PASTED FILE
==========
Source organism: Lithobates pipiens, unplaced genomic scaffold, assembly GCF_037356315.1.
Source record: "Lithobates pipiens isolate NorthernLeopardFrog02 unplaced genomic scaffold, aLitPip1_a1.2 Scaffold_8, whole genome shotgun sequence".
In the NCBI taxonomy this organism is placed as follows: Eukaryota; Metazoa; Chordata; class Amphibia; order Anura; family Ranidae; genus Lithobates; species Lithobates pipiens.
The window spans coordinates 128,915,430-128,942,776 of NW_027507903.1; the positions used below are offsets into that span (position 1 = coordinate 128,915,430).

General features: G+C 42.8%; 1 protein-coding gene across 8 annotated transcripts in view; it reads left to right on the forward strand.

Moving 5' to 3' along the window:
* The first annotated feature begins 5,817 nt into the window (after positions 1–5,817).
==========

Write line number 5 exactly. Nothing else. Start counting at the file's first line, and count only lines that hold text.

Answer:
General features: G+C 42.8%; 1 protein-coding gene across 8 annotated transcripts in view; it reads left to right on the forward strand.